5e1gj_mediumA scale model of The Space Launch System in a NASA wind tunnel. (NASA / ARC / Dominic Hart)

That budget remains a point of debate. By farming out "routine" space trips to private companies, NASA is focusing its work and funding on research, including plans for the Space Launch System, a powerful rocket that’s supposed to take astronauts to a near-earth asteroid by 2025. Where some see a good strategic move for NASA’s spacecraft program, however, others see a sign that SpaceX and other private companies are far better equipped to do the job. The SLS, which completed its preliminary design review last year and is scheduled to fly for the first time in 2017, has been dubbed the "Senate launch system" by critics who accuse members of Congress of padding their state’s budget to produce something the space program doesn’t need.

"We’re no longer in an Apollo era."

"We’re no longer in an Apollo era, where we have to have this massive push at whatever cost. A lot of people are trying to get NASA back to the research function that its predecessor organization was set up to do," says Belfiore. "They would do basic research that the industry could make use of. And they didn’t operate vehicles." Foust disagrees, saying that there’s always going to be a place for the agency to build spacecraft. "NASA really wants to contract out those things where it’s not going to be the only customer," he says; if the system won’t be used by other agencies or companies, there’s no point in trying to spread out the costs with a contract. "If you’re doing cutting-edge exploration, that’s something really only NASA can do, and it makes sense for NASA to keep that in-house for the time being."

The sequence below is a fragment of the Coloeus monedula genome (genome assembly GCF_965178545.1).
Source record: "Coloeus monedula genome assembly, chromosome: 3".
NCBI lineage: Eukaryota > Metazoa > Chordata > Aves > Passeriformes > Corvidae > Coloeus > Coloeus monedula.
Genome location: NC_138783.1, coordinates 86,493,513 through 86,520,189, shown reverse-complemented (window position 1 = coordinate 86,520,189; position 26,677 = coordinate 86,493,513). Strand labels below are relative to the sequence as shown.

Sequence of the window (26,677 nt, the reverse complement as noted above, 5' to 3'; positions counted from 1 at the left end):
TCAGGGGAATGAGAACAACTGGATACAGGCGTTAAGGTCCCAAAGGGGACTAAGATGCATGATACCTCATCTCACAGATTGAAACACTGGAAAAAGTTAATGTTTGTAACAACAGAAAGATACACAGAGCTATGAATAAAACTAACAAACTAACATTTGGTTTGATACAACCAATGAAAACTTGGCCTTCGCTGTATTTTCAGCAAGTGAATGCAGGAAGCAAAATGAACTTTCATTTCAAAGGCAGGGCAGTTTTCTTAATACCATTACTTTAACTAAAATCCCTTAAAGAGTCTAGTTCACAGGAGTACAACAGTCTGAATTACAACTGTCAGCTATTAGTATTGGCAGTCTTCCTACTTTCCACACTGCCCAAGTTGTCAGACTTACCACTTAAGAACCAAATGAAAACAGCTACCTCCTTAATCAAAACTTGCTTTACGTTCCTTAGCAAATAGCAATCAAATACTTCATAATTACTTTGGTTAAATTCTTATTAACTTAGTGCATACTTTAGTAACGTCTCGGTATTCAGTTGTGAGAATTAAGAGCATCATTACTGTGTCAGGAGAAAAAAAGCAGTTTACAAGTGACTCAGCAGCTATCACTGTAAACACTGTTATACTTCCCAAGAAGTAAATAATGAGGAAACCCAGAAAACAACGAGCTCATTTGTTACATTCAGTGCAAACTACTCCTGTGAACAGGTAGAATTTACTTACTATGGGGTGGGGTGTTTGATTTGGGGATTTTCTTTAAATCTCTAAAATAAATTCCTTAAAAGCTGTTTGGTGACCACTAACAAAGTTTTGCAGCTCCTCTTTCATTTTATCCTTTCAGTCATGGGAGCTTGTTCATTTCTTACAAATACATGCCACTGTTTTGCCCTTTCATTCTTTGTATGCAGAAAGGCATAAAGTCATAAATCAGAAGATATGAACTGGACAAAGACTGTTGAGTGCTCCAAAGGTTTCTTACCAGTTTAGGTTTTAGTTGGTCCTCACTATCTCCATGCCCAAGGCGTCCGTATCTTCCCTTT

Either way, NASA will still provide vital resources. Even as it minimizes its spacecraft production, the agency is going forward with ambitious research missions like its asteroid-capture plan and a manned trip to Mars, and private companies still lean on its infrastructure and research. And ideally, no matter who wins the battle for a launch contract or supply trip, these missions will attract companies like Bigelow Airspace, which builds inflatable space stations but can’t deploy them without rockets — which, in turn, will be a limited business if space travel doesn’t expand. "It’s kind of a chicken-or-egg thing. These ventures are counting on SpaceX to succeed, and it’s all very tenuous," says Belfiore. "All these pieces are kind of floating out there, and we’re just on the verge of realizing them. And people like me, who are very hopeful and think this is going to work, depend on all of this kind of coming together at the same time."